Children’s Champions Update
May 16, 2014
U.S. Senate Committee Passes Strong Start Legislation
The U.S. Senate Committee on Health, Education, Labor and Pensions (HELP) held a mark-up of the Strong Start for America’s Children Act this week. Both sides of the aisle expressed support and a greater need for high-quality early childhood education; however the Strong Start legislation passed out of the Committee along party lines.
NAEYC is pleased that a change was made and passed in the new version of Strong Start that would help support a mixed setting delivery system for the Strong Start funds. The original bill and this version require states to set a quality requirement that the teacher in the prek classroom has a BA degree in early childhood education or a BA degree in another related field and can demonstrate competency in early childhood education. The version passing out of the Committee Wednesday would allow programs with a teacher enrolled in a BA program and making progress to earn it to be eligible for three years for the grant. Any newly hired teachers after the date of enactment would need to have met the BA requirement.
Senator Alexander joined by Senators Enzi and Isakson offered a substitute for the bill that would allow states to consolidate core federal early childhood programs and would allow states wide discretion for setting standards and for how they would use the funds. The amendment did not increase the federal dollars. Funds would be used for children six years old and younger, in families with incomes under 130% of the federal poverty line or with disabilities. The amendment failed on party lines.
It’s Federal Funding Decision Time
We are entering the next phase of the federal funding process: appropriations bills. A markup of the spending bill could occur in the Senate in early or mid-June. Please urge your Senators and Representatives to support additional investments in child care, Head Start, early intervention, and other early care and education programs by clicking the link here. Describe for them how important these funds have been to helping families afford programs for their children and for programs and schools to meet and sustain high-quality standards. Remind them that business, military and law enforcement officials are calling for more investments in high-quality early childhood education as a way to save taxpayers from more expensive special education placements, juvenile detention, and school dropout.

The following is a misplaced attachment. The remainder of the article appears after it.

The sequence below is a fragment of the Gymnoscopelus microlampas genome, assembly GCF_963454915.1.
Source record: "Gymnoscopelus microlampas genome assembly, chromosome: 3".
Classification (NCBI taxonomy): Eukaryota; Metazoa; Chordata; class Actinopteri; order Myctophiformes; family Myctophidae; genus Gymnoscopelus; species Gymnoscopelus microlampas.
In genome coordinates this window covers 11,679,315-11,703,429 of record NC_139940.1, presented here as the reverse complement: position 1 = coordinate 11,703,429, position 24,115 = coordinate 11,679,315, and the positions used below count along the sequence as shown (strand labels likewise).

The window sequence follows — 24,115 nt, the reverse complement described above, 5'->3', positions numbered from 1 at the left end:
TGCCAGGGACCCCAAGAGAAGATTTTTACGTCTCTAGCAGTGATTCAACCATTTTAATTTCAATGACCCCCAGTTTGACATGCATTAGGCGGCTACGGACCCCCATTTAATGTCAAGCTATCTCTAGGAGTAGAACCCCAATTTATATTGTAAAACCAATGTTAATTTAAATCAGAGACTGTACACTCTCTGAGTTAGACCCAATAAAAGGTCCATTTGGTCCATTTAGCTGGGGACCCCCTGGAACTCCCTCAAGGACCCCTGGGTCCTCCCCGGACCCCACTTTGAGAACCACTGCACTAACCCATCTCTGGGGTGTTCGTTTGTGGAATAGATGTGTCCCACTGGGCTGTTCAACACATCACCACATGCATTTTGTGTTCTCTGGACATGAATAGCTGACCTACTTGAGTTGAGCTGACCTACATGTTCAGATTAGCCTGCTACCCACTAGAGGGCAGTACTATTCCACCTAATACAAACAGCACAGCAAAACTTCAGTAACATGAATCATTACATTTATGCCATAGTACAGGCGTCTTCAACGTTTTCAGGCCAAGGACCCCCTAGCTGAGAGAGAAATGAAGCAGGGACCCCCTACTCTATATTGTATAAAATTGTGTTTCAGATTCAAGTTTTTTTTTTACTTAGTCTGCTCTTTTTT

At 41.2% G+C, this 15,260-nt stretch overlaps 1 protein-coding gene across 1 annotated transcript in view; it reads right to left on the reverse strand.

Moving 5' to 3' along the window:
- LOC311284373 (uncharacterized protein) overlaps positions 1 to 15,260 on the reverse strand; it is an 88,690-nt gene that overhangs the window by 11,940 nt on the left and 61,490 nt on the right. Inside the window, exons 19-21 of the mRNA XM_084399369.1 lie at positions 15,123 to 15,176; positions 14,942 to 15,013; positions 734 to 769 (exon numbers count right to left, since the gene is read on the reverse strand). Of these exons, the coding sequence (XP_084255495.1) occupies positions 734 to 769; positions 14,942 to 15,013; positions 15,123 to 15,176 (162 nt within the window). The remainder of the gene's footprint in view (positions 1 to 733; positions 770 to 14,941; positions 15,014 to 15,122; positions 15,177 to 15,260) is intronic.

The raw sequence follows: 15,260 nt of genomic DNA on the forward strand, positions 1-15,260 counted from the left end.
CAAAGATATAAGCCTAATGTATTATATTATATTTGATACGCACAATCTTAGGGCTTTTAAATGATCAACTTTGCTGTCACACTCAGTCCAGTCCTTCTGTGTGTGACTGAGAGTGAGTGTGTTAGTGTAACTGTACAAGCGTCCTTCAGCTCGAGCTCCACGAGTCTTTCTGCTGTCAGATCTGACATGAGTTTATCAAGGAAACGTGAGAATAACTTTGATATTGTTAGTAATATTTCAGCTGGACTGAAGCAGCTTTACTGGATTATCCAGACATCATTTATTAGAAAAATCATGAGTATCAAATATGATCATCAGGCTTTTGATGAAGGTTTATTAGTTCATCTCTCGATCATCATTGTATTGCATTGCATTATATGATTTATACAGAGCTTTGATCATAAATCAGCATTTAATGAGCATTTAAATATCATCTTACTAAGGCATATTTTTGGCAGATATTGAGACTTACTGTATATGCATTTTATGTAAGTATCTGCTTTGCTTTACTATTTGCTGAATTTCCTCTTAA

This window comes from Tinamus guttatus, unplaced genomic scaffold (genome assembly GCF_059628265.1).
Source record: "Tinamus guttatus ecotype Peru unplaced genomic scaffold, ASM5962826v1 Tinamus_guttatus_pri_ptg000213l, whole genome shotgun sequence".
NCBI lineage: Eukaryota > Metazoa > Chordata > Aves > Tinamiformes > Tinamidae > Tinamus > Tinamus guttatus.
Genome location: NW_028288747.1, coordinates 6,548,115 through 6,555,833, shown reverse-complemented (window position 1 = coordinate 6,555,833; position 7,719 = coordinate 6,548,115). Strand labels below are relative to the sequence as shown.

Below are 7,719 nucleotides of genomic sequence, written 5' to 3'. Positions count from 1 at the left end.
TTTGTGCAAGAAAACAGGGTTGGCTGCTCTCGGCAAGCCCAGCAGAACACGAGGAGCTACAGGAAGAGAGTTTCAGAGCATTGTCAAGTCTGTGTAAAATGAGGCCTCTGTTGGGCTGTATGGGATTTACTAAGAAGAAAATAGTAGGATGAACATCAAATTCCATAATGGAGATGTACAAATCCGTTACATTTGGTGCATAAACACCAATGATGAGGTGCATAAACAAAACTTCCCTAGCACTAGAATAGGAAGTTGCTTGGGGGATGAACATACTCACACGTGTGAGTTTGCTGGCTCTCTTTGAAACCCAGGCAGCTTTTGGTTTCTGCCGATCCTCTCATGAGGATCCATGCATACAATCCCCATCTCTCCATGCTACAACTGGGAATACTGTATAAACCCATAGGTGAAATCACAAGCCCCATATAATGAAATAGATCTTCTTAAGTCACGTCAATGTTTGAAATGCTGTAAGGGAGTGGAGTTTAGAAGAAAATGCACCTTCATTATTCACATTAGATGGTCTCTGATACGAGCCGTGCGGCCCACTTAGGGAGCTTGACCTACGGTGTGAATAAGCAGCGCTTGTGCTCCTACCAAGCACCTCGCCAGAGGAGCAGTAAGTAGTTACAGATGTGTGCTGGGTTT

Background: The President presented Congress with his budget request (see Children’s Champions from March by clicking here), and now Congress can adopt, adapt, or disregard the President’s request. The amount of dollars for total federal spending were set in the budget deal and this is the second, final year of the deal. While the difference between for FY 2014 at $1.012 trillion and for FY 2015 at $1.014 trillion may seem like a lot, the $2 billion increase for next year over current funding is well below the amount needed to account for inflation and the demands for more funding for programs, many of which did not get fully restored from their sequestration levels. The allocation for the subcommittee that handles early childhood and education as well as many other health, human services, and labor programs, is only $1 billion more than last year. We still need actively to push for increased investments in child care, Head Start, and other early childhood education programs.